All the parts were de-rustified (Is that a word?) and then cleaned up and given a brushed finish. Im messing around with Herters (now Arts) Belgian as an alternative to cold bluing. I tried the trigger guard first. Its more effort than wipe on cold blue since it involved boiling the parts and repeatedly applying the blue, carding, boiling but it gives the part a darker black (and more matte) appearance than cold bluing. It’s the cross between rust bluing and cold bluing.
The remaining part were cold blued with Nu-Blu
There is a coloration difference but I have not ruled out dissimilar metals as being the cause.
At any rate, I maintain the option of stripping down all the parts and using Belgian blue on all the parts.
Here is it back together again.
The next step is stripping and rebluing the barrel. Its not in terrible shape as far as rust goes but it does have a few dings and some rust pitting in the metal that will remain.
I will remove the barrel lug and mount the barrel in my wood lathe and give it a 220, 320, 400, 600 grit job and then steel wool. I plan to use the Belgian blue on the barrel which means I need to fashion a tank to boil it in.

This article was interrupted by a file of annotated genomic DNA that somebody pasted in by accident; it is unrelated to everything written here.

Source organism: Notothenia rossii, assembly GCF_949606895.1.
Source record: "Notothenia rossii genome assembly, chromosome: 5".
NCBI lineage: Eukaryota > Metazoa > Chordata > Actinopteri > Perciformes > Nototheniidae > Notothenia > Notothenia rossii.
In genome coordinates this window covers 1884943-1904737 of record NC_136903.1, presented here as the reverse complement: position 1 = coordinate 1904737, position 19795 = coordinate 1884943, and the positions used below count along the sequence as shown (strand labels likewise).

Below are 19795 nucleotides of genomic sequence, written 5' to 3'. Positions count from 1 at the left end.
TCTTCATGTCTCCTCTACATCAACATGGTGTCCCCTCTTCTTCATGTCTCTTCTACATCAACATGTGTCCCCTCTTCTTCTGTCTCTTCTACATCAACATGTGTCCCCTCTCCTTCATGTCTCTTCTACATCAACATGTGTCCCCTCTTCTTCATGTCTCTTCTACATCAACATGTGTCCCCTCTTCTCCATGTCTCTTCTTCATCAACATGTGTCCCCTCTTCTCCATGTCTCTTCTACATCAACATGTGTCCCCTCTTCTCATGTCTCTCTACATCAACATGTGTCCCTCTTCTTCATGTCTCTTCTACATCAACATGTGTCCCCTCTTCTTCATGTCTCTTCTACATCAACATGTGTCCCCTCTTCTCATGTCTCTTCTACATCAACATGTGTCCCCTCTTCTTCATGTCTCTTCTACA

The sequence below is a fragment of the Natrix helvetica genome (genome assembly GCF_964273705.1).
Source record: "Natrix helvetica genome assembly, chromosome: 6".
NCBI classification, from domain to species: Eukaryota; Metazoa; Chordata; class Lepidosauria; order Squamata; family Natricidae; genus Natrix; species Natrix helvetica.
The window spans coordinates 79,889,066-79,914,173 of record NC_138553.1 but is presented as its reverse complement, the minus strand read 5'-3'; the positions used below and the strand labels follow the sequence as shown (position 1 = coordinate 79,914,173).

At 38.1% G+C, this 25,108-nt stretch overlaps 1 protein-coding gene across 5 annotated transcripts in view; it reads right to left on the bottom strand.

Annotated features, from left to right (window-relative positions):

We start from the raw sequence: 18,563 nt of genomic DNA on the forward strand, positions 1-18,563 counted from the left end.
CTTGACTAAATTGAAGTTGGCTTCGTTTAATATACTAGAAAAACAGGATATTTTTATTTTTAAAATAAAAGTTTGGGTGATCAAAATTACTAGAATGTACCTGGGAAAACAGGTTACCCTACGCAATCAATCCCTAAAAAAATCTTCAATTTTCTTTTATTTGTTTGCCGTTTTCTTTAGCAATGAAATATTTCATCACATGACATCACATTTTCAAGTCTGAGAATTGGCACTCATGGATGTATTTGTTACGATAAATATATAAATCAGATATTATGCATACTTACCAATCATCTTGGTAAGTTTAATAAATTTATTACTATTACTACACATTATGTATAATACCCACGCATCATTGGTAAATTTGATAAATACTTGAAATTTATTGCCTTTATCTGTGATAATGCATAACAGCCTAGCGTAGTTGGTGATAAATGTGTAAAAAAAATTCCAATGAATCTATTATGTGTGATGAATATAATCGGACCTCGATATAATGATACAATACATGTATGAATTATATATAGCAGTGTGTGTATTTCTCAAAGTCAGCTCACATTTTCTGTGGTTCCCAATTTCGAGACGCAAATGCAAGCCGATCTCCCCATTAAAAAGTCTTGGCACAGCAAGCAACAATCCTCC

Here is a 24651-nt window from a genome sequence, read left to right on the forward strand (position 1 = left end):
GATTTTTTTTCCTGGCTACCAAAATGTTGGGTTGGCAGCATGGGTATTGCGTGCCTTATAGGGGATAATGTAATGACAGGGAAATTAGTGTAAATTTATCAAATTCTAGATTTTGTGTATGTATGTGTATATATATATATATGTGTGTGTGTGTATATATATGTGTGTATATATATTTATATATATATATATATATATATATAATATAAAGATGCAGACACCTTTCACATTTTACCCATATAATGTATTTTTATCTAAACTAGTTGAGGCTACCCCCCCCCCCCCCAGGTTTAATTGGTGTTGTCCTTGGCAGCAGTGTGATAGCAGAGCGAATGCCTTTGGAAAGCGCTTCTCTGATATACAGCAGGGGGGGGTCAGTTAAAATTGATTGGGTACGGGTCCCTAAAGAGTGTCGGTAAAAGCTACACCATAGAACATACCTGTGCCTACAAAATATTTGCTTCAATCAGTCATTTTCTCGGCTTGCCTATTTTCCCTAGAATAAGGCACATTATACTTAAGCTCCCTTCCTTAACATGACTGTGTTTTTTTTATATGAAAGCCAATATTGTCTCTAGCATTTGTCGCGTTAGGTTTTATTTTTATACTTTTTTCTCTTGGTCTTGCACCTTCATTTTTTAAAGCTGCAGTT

Since I was going to be using the Belgian blue any way and wanted to rule out dissimilar metal I took a couple of old bolts and cut the heads off and cleaned them up to 400 grit and applied Nu-Blu to one and Belgian blue to the other then I placed them both in a bag of Strike hold for 24 hours. Here are the results after a wipe down.
While the pictures do a poor job of showcasing the difference, its clear that the Belgian blue is deeper, blacker and more matte than the cold blue.
Since the weather is nicer and because the barrel is larger than a trigger guard and because of the Mercuric Chorlide in the Belgian blue I want to do this bluing outside. My boiling tank will be heated by my 5 burner gas BBQ grill with a tank of suitable size that still need to be made.
To be continued…….